Monday, August 09, 2004


Are you familiar with Google the internet search engine? Maybe you will enjoy this poem about Google.


He eases into the barber’s chair, closes his eyes,
relaxes as the lather warms his face, remembers
what it was like before they found out he knew . . . everything

His associates had always been impressed that he read
a dozen papers and a chapter of Dickens before breakfast,
remembered their birthday and preferences for coffee,

could announce the heat index in Tehran and the latest numbers
of the Nikkei Exchange, the whereabouts of Jane Goodall
and all the positions for G7alt on the guitar,

but it wasn’t until he let slip that this was only
results 1-10 of about 63,000 in .17 seconds
that they began to imagine his commercial possibilities.

He remembers signing the contract, watching them build the tower,
the miles of petitioners hiking switchbacks up the mountain,
the ceaseless Post-its, his fingers aching

from hours of scribbling, head pounding with another inquiry
about the Kennedys, a recipe for chocolate cream pie,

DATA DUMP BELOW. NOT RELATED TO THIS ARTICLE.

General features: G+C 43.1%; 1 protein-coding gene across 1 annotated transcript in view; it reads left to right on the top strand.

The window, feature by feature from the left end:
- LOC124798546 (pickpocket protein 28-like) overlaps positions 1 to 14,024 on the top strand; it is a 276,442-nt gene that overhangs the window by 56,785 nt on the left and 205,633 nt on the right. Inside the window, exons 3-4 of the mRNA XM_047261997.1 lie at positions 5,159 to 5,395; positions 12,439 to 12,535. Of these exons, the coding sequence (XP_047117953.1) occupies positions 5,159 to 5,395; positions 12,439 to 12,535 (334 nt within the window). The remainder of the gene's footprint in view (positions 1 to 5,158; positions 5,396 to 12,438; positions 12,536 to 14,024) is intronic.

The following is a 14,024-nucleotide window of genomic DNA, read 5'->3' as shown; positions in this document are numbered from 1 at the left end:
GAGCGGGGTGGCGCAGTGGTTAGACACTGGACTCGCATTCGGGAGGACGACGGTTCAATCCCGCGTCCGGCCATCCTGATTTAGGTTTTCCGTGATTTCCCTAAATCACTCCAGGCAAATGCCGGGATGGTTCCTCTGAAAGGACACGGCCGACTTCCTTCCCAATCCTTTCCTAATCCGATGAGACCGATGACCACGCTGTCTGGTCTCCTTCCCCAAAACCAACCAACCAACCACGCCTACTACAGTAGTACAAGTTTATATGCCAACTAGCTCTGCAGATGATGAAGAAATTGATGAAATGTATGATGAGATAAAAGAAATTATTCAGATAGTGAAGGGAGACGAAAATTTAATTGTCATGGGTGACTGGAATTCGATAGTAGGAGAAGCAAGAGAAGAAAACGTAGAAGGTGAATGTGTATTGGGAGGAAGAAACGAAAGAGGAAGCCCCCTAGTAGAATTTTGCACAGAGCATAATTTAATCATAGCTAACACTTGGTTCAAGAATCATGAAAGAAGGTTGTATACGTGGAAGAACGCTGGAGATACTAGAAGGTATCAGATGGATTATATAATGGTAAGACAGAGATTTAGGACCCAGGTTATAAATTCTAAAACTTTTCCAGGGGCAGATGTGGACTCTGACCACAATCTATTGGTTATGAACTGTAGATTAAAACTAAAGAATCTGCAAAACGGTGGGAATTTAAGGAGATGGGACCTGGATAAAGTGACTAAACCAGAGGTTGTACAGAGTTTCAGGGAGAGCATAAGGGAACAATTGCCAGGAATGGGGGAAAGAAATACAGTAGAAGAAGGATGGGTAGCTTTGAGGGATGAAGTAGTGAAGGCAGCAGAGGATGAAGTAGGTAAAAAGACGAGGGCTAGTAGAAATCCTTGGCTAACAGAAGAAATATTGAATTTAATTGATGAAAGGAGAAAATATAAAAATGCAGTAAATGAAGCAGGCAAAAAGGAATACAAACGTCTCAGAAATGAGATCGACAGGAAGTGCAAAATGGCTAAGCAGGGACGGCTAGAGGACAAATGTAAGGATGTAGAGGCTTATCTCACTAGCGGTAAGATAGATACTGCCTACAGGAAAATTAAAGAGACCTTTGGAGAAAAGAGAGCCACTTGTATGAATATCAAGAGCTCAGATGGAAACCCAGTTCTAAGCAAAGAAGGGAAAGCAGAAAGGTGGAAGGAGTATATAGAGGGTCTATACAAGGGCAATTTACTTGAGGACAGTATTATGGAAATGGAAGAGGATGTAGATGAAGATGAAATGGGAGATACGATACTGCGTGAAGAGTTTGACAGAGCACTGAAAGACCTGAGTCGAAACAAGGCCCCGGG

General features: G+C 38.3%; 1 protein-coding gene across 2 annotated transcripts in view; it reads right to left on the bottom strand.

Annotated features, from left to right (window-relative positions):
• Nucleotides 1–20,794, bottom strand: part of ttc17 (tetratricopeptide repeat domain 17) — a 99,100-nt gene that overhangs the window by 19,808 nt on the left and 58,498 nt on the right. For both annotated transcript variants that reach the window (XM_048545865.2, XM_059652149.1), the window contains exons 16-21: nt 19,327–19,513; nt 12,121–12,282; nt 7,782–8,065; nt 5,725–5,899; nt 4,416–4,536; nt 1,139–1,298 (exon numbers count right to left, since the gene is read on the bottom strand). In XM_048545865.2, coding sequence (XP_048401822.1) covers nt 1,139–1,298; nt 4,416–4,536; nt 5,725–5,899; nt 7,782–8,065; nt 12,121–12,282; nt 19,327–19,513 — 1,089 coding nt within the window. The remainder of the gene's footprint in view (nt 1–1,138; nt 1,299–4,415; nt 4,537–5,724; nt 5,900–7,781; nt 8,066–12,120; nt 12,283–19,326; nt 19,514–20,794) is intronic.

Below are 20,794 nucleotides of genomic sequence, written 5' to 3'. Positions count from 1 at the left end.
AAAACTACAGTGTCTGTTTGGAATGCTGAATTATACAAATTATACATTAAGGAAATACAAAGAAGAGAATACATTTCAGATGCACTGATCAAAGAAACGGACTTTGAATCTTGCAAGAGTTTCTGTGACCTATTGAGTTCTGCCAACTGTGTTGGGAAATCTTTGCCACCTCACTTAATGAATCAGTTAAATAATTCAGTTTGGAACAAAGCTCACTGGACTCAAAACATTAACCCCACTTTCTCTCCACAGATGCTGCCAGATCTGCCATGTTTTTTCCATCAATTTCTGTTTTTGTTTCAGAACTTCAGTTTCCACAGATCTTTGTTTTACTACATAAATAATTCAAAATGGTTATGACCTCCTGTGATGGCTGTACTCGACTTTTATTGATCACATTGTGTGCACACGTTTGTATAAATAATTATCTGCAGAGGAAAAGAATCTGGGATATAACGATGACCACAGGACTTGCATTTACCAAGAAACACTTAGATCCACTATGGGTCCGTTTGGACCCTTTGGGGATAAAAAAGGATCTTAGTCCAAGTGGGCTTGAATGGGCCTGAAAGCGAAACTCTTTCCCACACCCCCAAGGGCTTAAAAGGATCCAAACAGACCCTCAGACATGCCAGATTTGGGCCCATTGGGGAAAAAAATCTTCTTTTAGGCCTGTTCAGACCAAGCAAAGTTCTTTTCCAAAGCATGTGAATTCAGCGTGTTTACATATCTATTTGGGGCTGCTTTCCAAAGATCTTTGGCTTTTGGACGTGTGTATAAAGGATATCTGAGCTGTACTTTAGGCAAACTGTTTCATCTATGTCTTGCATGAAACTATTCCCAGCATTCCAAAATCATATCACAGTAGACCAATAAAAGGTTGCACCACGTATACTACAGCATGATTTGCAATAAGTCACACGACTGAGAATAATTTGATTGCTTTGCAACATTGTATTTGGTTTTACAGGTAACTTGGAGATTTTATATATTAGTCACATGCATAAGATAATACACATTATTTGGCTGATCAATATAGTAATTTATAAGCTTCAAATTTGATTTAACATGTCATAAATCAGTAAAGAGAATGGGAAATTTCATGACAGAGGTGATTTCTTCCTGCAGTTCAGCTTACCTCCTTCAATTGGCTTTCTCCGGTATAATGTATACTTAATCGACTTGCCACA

the weight of the pope’s hat, where to buy Ginsu knives.

He returns from his shave to find 2.3 million
“while you were out” messages obscuring his door,
straightens his multicolord tie, notices

his reflection in the window: the smartest man on earth,
the wonders of the world at his fingertips,
a name on his desk that suggests infinity

and the babbling of an infant.

– Scott Moncrieff
(taken from the Christian Century, May 18, 2004)

I may share some of my thoughts about this poem later in the week.


Anonymous said...
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Brady Bryce said...

Google, the "cadillac" of internet search engines, went public and offered stock for the first time a few weeks ago. I thought this poem was thoughtful. How many good things (hamburgers, department stories and Jesus) lost their soul (and their taste) when they were mass marketed?

How much information is too much information? At some point the mere possession of information makes no difference. It is like subscribing to a magazine that you never read. Owning books that are unopenned. Information inflates the ego. Living out faith in the real world DOES make a difference. If you want to mass market faith, then let Jesus live in your life everyday. Take your faith and share life and faith and doubt with one other person. The results are astounding.